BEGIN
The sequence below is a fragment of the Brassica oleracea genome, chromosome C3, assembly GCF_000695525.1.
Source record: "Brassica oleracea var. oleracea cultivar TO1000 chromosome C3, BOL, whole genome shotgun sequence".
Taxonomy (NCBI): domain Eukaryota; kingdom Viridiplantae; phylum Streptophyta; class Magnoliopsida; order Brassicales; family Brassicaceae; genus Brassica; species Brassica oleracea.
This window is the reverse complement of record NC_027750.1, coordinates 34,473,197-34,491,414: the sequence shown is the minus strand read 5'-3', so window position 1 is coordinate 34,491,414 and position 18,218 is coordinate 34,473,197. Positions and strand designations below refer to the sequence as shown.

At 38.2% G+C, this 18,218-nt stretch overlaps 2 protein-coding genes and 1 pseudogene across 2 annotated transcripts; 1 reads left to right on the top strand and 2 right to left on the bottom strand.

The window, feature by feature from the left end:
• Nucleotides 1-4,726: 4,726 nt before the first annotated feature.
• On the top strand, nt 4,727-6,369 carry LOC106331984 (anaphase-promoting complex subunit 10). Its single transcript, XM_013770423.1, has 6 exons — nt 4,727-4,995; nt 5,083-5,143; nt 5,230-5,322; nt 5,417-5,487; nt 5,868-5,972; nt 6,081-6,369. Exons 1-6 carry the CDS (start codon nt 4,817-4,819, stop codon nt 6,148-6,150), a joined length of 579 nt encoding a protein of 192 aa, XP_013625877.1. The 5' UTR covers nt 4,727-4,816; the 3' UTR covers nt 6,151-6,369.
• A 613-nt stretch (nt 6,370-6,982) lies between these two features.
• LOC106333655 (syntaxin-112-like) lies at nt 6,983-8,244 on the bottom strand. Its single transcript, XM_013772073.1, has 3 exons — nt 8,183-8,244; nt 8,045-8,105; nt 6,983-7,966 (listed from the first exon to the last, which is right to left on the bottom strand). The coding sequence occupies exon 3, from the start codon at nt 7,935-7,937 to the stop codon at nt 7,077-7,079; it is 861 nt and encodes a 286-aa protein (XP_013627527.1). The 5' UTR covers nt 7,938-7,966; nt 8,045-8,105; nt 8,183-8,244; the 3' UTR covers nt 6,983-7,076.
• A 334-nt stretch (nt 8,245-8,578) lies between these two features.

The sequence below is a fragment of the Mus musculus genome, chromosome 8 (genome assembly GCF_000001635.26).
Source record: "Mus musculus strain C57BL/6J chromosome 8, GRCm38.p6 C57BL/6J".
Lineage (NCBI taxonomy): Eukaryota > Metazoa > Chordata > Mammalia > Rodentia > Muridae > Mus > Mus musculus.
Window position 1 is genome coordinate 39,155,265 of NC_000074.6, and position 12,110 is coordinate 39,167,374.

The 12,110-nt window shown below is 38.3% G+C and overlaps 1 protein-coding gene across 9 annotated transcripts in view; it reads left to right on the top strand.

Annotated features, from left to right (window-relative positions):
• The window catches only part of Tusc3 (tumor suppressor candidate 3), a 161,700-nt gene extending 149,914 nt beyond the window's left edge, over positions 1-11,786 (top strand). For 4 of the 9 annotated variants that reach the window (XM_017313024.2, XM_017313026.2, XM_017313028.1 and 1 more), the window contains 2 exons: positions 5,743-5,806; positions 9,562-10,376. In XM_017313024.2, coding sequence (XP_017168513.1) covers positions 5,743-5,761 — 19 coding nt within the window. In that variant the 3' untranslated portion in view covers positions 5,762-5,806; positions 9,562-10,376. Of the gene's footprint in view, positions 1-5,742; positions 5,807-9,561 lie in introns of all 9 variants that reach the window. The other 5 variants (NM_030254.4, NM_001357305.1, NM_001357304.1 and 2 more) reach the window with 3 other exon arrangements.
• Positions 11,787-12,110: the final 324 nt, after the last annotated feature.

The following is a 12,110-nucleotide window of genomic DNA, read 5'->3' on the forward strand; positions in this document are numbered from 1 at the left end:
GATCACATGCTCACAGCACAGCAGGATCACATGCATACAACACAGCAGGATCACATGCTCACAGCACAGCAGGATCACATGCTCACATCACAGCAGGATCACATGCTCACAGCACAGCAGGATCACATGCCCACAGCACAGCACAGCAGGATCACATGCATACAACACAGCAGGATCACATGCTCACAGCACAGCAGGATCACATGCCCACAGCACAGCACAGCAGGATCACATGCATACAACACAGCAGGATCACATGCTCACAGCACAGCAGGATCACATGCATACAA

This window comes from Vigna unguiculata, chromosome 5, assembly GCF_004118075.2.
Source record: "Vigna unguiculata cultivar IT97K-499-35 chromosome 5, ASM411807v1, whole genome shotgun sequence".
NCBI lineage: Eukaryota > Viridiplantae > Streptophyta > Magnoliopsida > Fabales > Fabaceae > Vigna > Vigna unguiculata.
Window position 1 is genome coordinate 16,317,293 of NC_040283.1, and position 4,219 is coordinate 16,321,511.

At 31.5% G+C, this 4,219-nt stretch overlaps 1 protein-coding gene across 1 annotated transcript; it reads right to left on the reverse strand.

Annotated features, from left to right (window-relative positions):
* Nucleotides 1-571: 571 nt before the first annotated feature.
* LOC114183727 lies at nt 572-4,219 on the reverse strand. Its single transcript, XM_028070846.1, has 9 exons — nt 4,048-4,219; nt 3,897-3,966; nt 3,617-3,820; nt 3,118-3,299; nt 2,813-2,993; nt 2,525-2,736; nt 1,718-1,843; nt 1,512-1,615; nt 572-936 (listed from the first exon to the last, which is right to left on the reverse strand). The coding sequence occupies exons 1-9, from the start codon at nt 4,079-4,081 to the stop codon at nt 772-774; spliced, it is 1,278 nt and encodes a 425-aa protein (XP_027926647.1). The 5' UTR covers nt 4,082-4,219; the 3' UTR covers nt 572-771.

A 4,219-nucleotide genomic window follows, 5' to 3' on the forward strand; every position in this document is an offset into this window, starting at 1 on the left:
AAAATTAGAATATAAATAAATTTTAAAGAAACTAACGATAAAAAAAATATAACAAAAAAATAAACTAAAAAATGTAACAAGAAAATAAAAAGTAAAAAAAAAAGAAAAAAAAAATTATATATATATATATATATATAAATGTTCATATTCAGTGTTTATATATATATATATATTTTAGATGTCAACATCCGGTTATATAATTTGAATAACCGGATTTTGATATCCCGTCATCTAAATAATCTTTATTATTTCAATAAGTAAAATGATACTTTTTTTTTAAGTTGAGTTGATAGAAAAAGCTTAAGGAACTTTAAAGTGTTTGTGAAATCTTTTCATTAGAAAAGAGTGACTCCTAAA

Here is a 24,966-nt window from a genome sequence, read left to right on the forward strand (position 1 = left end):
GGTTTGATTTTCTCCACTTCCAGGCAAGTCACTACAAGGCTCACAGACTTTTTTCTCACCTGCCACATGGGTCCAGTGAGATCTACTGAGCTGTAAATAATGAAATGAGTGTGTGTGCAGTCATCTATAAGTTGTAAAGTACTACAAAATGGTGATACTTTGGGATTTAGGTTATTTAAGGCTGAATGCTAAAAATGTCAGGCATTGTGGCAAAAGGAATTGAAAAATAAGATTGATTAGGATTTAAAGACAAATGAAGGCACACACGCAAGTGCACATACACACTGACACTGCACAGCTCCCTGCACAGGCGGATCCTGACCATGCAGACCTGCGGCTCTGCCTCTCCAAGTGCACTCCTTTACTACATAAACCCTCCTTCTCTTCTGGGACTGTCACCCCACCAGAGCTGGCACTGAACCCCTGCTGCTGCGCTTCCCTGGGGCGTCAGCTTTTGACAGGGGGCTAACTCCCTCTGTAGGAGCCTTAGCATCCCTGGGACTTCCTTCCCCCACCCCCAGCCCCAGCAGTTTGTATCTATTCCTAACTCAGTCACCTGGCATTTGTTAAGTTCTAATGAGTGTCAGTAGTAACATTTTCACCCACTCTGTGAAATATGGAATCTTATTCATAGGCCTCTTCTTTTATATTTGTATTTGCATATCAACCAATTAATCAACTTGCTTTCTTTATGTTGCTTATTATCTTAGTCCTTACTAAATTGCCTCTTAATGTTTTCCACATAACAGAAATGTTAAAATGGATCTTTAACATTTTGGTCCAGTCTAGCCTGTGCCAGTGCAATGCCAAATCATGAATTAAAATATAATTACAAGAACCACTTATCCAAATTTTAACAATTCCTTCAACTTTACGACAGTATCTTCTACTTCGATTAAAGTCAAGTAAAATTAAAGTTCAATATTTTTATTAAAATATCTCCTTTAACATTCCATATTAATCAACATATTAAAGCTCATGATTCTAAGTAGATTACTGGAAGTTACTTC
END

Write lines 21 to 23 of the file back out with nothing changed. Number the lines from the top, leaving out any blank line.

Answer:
GATCACATGCTCACAGCACAGCAGGATCACATGCATACAACACAGCAGGATCACATGCTCACAGCACAGCAGGATCACATGCTCACATCACAGCAGGATCACATGCTCACAGCACAGCAGGATCACATGCCCACAGCACAGCACAGCAGGATCACATGCATACAACACAGCAGGATCACATGCTCACAGCACAGCAGGATCACATGCCCACAGCACAGCACAGCAGGATCACATGCATACAACACAGCAGGATCACATGCTCACAGCACAGCAGGATCACATGCATACAA

This window comes from Vigna unguiculata, chromosome 5, assembly GCF_004118075.2.
Source record: "Vigna unguiculata cultivar IT97K-499-35 chromosome 5, ASM411807v1, whole genome shotgun sequence".